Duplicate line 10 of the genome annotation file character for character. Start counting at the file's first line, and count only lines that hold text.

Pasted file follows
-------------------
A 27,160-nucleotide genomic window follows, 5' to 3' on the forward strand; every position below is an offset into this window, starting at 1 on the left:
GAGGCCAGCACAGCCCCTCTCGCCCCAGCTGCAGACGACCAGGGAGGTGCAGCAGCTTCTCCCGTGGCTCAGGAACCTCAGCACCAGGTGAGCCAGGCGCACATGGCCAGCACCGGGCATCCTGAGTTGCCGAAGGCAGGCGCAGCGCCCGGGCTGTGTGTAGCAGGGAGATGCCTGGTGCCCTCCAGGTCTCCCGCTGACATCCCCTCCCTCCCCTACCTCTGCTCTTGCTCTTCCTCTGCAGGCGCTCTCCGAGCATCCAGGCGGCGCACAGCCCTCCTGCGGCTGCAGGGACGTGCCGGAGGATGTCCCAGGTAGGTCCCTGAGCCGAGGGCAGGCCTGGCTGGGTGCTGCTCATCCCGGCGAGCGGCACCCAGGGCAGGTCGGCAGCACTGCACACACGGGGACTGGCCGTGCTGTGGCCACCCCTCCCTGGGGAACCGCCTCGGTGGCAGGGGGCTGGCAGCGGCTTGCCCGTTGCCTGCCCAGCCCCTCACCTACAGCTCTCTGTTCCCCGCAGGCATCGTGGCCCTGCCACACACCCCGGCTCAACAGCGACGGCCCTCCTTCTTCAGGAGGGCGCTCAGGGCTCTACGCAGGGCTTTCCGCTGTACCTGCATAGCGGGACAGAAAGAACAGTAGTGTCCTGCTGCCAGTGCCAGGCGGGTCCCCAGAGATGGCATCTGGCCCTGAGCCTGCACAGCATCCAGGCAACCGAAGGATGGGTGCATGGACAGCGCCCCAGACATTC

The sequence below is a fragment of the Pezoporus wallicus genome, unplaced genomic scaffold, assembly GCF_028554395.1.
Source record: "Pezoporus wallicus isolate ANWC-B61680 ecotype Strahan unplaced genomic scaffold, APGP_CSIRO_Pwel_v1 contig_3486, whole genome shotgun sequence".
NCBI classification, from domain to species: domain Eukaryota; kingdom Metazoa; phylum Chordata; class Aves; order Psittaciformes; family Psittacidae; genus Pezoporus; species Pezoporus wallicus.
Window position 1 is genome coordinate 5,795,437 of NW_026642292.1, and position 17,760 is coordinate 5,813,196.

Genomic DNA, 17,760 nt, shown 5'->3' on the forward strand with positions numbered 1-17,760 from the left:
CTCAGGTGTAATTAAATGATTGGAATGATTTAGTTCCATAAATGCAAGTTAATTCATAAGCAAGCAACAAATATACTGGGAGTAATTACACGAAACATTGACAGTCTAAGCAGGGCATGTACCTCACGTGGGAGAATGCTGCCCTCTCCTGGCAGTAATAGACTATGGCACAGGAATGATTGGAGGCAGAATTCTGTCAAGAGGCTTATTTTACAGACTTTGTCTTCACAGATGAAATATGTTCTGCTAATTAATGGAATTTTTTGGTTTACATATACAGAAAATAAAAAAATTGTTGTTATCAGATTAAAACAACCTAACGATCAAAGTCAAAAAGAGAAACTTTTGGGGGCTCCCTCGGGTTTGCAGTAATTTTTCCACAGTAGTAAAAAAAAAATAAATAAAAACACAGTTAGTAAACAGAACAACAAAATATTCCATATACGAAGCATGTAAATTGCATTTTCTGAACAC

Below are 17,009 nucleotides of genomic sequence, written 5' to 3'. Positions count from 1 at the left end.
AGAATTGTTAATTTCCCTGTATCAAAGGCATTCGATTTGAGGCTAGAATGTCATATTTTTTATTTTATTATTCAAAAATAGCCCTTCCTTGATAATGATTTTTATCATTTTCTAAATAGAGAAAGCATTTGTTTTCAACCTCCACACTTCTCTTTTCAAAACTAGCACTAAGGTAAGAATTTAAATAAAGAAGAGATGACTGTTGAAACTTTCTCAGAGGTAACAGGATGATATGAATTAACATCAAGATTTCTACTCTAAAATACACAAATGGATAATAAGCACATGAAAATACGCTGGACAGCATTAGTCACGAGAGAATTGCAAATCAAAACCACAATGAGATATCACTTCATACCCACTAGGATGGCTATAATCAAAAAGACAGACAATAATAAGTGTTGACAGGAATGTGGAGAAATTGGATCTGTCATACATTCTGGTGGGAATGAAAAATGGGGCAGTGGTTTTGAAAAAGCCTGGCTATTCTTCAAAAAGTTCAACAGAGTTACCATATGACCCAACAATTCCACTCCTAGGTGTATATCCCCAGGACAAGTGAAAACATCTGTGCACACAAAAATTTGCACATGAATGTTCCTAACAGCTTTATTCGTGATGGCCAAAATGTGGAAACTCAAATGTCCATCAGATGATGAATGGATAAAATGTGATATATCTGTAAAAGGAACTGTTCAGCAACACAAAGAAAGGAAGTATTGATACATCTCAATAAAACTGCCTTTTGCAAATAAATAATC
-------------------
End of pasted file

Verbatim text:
AGAATTGTTAATTTCCCTGTATCAAAGGCATTCGATTTGAGGCTAGAATGTCATATTTTTTATTTTATTATTCAAAAATAGCCCTTCCTTGATAATGATTTTTATCATTTTCTAAATAGAGAAAGCATTTGTTTTCAACCTCCACACTTCTCTTTTCAAAACTAGCACTAAGGTAAGAATTTAAATAAAGAAGAGATGACTGTTGAAACTTTCTCAGAGGTAACAGGATGATATGAATTAACATCAAGATTTCTACTCTAAAATACACAAATGGATAATAAGCACATGAAAATACGCTGGACAGCATTAGTCACGAGAGAATTGCAAATCAAAACCACAATGAGATATCACTTCATACCCACTAGGATGGCTATAATCAAAAAGACAGACAATAATAAGTGTTGACAGGAATGTGGAGAAATTGGATCTGTCATACATTCTGGTGGGAATGAAAAATGGGGCAGTGGTTTTGAAAAAGCCTGGCTATTCTTCAAAAAGTTCAACAGAGTTACCATATGACCCAACAATTCCACTCCTAGGTGTATATCCCCAGGACAAGTGAAAACATCTGTGCACACAAAAATTTGCACATGAATGTTCCTAACAGCTTTATTCGTGATGGCCAAAATGTGGAAACTCAAATGTCCATCAGATGATGAATGGATAAAATGTGATATATCTGTAAAAGGAACTGTTCAGCAACACAAAGAAAGGAAGTATTGATACATCTCAATAAAACTGCCTTTTGCAAATAAATAATC